No Matter How Hard We Tried: A satirical portrait of contemporary Polish society
by Maarja Hindoalla
- KARLOVY VARY 2015: Grzegorz Jarzyna adapts the popular theatre play No Matter How Hard We Tried into his new feature
Three archetypical female characters unfurl the disputes cracking the contemporary Polish society in Grzegorz Jarzyna's highly satirical film No Matter How Hard We Tried [+see also:
film profile] based on the popular theatre play of the same name.
Four years after Jarzyna's hugely successful production of Dorota Masłowska's play in one of the most progressive theater companies in Poland – TR Warszawa Theatre – the director began working on a film adaptation. Masłowska has said that No Matter How Hard We Tried doesn’t fall under the heading of what a terrible, gray country Poland is: 'This is my affirmation of being Polish and of the Polishness that, these days, is ridiculed, dirtied, and treated as a flaw, like a slap in the face from fate, at least among my generation'.
The three main characters represent three different generations of women who all have their own national traumas and issues. The very old Grandmother in a wheelchair can't seem to break out of her memories, constantly recalling 'I remember that day when the war broke out'; the middle-aged Mother chatters about cheap household goods, food and women's magazines with the Neighbour; the Daughter can't suppress her resentment towards being Polish and dreams of being a true European. In contrary to Masłowska's intentions, No Matter How Hard We Tried may seem like a humorously bitter declaration of how awful it is to be Polish, but at the same time the film persuades that if one denies his roots and tries to cut himself free from his nation, he is left drifting alone in the world.
The film is predominantly established on text, as inherent for a theatre play, but the long monologues hardly ever turn into dialogues or discussions – as a reflection of typical contemporary communication all of the characters are constantly waiting their turn to speak instead of listening to others. The text is seething with humour and irony over commercialism, consumerism, nationalism, globalization, westernisation, media, integration and stereotypes. Quite frankly it would be easier to list the topics which don't get mentioned during these 74 minutes of shrewd mockery. All of these subjects draw a sarcastic picture of contemporary Polish society which is torn between nationalism and collective (pseudo-) embarrassment.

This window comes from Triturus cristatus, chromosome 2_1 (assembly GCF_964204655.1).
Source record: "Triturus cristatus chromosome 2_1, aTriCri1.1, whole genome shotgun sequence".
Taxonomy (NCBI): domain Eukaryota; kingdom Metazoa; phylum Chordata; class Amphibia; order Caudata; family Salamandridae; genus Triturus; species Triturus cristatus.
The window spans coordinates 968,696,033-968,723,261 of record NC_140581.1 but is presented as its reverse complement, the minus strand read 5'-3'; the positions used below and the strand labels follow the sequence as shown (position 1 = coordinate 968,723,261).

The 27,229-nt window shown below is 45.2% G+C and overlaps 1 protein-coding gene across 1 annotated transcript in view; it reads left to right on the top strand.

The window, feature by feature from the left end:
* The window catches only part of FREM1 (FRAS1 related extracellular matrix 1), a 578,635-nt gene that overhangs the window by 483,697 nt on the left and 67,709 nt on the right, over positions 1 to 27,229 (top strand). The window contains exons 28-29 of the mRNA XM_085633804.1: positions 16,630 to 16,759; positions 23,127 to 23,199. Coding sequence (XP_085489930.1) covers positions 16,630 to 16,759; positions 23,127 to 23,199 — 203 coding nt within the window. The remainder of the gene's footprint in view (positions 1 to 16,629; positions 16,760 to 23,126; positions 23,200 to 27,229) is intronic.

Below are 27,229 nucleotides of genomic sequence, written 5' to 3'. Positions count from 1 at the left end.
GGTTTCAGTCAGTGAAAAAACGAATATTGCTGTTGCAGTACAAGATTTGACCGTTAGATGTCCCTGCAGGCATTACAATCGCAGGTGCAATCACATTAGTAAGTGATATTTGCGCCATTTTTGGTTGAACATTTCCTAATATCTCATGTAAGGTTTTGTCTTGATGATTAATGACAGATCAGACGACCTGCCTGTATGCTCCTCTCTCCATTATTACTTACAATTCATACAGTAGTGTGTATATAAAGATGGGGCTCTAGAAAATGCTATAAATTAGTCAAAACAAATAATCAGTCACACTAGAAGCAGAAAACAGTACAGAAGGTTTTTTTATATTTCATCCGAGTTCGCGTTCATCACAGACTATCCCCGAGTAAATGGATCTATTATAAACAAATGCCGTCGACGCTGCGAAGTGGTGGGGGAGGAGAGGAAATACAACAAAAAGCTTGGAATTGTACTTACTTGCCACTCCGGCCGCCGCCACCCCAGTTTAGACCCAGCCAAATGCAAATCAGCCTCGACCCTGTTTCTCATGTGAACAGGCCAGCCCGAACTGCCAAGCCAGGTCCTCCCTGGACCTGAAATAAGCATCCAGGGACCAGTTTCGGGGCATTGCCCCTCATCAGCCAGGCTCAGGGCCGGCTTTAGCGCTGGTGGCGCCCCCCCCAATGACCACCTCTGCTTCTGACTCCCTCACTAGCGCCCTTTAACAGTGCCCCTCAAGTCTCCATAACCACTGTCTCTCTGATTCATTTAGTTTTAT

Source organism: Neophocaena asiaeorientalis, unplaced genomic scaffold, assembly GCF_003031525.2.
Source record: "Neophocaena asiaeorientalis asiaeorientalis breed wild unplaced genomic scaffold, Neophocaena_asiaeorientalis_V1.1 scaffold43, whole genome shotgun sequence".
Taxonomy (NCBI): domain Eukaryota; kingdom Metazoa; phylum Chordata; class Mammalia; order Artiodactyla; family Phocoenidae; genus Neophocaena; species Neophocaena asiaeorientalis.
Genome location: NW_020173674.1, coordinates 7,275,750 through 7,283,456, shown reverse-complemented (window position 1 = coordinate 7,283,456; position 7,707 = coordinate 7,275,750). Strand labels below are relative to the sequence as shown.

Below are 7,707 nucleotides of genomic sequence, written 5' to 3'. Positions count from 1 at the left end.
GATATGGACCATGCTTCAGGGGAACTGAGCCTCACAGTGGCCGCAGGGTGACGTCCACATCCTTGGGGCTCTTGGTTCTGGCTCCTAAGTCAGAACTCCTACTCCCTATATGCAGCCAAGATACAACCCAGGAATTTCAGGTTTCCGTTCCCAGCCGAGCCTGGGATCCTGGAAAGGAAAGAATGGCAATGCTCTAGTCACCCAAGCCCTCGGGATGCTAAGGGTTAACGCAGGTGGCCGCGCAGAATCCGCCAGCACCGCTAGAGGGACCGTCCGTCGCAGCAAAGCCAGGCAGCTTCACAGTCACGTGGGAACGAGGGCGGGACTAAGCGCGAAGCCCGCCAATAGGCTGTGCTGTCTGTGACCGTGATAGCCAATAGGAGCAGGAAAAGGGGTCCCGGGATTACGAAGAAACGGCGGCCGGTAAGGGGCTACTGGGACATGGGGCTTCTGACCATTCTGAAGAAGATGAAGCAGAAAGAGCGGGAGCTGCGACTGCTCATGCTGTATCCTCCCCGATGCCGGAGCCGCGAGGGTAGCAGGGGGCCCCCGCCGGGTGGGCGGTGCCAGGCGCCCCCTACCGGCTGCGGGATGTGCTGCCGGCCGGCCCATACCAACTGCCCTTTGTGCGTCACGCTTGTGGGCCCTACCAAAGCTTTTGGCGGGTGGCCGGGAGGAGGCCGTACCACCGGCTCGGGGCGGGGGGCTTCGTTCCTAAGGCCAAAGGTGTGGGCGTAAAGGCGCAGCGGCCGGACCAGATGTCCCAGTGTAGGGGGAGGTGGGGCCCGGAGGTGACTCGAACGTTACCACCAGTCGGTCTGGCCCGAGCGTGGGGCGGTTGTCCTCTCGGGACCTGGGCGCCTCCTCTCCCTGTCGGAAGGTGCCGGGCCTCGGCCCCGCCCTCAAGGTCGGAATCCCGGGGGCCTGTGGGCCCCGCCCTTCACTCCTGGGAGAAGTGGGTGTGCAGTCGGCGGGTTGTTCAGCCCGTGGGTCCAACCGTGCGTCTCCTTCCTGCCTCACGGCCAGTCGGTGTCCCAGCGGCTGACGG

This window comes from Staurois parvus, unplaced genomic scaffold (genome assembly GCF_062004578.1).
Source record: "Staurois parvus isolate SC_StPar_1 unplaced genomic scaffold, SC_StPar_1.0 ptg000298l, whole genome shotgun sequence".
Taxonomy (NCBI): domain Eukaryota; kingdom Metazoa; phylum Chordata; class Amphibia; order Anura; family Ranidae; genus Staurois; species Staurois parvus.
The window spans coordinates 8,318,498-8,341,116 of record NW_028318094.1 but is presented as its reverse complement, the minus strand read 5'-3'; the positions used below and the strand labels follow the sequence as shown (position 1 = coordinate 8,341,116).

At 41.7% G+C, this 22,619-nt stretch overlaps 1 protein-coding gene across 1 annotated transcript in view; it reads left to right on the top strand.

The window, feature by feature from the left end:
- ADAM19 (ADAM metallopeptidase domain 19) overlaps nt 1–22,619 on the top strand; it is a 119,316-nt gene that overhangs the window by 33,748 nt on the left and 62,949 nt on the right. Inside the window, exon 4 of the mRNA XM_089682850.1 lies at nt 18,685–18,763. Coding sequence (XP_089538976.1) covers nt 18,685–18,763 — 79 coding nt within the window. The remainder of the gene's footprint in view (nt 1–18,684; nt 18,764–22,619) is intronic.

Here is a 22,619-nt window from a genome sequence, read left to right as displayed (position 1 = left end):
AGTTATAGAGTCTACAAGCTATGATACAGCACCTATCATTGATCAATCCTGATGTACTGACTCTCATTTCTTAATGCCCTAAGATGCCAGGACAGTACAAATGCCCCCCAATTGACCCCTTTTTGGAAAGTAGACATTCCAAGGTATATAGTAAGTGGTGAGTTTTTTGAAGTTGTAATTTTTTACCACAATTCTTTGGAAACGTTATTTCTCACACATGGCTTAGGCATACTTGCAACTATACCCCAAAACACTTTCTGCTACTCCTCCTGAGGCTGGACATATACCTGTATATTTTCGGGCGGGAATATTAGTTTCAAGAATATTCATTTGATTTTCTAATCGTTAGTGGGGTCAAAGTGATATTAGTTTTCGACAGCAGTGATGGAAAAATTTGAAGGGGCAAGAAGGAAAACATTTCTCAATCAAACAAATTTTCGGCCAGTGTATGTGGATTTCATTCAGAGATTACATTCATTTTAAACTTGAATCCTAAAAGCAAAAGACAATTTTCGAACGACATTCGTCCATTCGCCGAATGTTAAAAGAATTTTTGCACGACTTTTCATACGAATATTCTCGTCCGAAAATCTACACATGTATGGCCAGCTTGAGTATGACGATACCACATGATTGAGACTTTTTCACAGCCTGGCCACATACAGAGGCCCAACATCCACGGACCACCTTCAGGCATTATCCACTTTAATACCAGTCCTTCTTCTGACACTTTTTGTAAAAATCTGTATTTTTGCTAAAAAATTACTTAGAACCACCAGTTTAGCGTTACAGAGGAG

But the overabundance of text is not the only similitude to theatre. The fourth wall set and expressive visuals may be quite demanding for the audience at first, as Jarzyna, who claims to be constantly in the search for a new language of expression and favors experimentalism, uses surrealistic virtual scenography at times similar to vivid childlike doodles. As the main focus is on the seemingly endless monologues, the background and style of the film create a tragicomic farce which underlines the absurdity, but might not suite everyone.
It is intriguing that the film derides commercialism whereas the concept of making a fairly similar film out of a popular play seems like milking the cash cow. You can find several meta levels in this quite amusing film, but the bottom line is that even though a lot of issues addressed are relatable for other nations as well, No Matter How Hard We Tried mainly speaks to the Polish audience who is acquainted with both Jarzyna's and Masłowska's previous works.
In collaboration with